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Patron and Restaurant Rights: Changes in Law

by Jacqueline M. Newman

Chinese Restaurant General Information

Winter Volume: 1996 Issue: 3(4) page(s): 14


Restaurants have been making claims about the nutrition content of food without revealing the truth about what they are serving up. Soon that will be ancient history because after May 2, 1997, Restaurants must back up any and every menu health and nutrient claim that they make. Yes, they must follow the same labeling guidelines as do processed food manufacturers.

Thus, all restaurants in the United States, big or small, eat in or take out, will need to substantiate those claims that advise that a menu item is 'low in fat' or 'low in sodium' or one that says that it is 'light' or one that calls itself 'healthy' or uses any similar word or words. Restaurants must provide proper information to their customers about any such worded food item.

Restaurants can say a food is 'heart healthy' or 'low fat' if there is a 'reasonable basis' for the statement. Information about the menu item does not need to be on the menu, so menus as printed may be fine. However, restauranteurs will have to provided those customers that request the substantiating technical information. There is no requirement for individual menu items that make no health or nutrition claim, just for those that do.

The data the restauranteur provides can be calculated from a nutrient data base, found in a cookbook whose recipe they are using exactly as written if it provides nutrient analysis, or it can come from other 'reasonable' sources. It can not come from their heads or hearts just because they believe that to be true.

Although the Food and Drug Administration (FDA) encourages full nutrition information whenever possible, the nutrient information available can say things such as 'this meal or dish provides less than ten grams of fat' if it really has only that amount of fat. This nutrition/health information may be provided in a flier, a brochure, a poster or notebook, or it can be offered orally. However, any way it is given, it must be accurate. If no claim appears on the menu, or on the wall or window of the restaurant, then there are no requirements for nutrition claims.

In addition to the information provided, restaurants may offer alternative selections whose value in a diet conforms to the Dietary Guidelines for Americans. For example, they might say that an item 'may be prepared with half the oil, on request.' This is best highlighted on restaurant menus. Foods that meet these guidelines need to have their analysis prepared by a 'recognized dietary authority' (such as a dietitian).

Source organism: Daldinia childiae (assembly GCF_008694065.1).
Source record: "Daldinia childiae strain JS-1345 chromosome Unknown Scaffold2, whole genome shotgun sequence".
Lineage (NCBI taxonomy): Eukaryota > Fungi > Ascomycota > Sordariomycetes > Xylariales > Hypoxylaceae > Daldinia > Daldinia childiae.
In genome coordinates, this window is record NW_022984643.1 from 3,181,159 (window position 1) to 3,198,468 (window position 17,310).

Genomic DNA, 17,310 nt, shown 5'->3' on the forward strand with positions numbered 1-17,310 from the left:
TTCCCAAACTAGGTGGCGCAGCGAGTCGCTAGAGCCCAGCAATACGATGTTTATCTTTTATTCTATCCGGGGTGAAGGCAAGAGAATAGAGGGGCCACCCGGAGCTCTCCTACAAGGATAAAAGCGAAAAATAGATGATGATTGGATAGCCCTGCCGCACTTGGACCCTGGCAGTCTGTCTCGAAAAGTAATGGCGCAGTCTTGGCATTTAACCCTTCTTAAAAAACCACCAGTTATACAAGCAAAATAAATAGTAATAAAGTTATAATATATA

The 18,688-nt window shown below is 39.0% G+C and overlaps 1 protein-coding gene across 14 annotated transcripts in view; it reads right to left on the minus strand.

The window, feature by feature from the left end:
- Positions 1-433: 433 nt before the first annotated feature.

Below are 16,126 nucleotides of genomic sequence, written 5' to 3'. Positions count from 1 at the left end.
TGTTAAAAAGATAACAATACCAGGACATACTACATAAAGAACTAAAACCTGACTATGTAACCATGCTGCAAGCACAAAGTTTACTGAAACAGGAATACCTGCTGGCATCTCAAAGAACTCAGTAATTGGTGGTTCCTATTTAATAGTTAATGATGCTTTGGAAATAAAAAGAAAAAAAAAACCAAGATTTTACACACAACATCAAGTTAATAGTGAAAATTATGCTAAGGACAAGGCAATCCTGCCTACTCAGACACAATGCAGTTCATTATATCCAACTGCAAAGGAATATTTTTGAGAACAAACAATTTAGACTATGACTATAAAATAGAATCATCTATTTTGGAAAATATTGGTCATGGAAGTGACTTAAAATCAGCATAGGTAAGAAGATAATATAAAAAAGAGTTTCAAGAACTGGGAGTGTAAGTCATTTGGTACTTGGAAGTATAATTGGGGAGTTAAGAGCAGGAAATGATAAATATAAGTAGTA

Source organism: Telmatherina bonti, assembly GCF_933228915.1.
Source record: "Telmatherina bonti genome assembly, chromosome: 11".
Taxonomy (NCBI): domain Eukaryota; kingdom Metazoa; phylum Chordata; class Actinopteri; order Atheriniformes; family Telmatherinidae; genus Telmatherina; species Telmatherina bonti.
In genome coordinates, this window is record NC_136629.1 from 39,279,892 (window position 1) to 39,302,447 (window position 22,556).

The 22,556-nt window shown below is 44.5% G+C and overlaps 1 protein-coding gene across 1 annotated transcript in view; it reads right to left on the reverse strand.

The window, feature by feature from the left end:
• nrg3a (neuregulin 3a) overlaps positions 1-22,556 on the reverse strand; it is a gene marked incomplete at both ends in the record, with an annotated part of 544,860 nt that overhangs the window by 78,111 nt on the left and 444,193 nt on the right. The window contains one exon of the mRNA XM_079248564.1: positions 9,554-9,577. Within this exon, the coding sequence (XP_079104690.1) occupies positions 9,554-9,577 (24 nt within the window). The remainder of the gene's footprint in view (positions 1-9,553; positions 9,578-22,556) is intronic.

With regard to general health claims, each of them must have two elements: a reference to a specific food or nutrient, and a reference to a disease-related condition. The FDA suggests that it may be easier to make nutrient claims than health claims because the latter are more extensive, complex, and difficult to substantiate.

All restaurants will have to understand these regulations and probably hire specialists such as dietitian/nutritionists to help them.

Dietitian/nutritionists are professionals licensed or certified by a state government, just as are doctors, dentists, and other health professionals. New York and at least thirty-five other states require such a license. Restaurant owner who ask someone to help them prepare the needed nutrition or health information should ask to see these credentials.

Remember, restaurants do not have to label nutritional contents of all menu items. They do need to provide information if they make a health pronouncement such as 'light in fiber.' And customers, remember that you can ask the restaurant to provide, in the above case, the information on the fiber content.

                                                                                                                                                       
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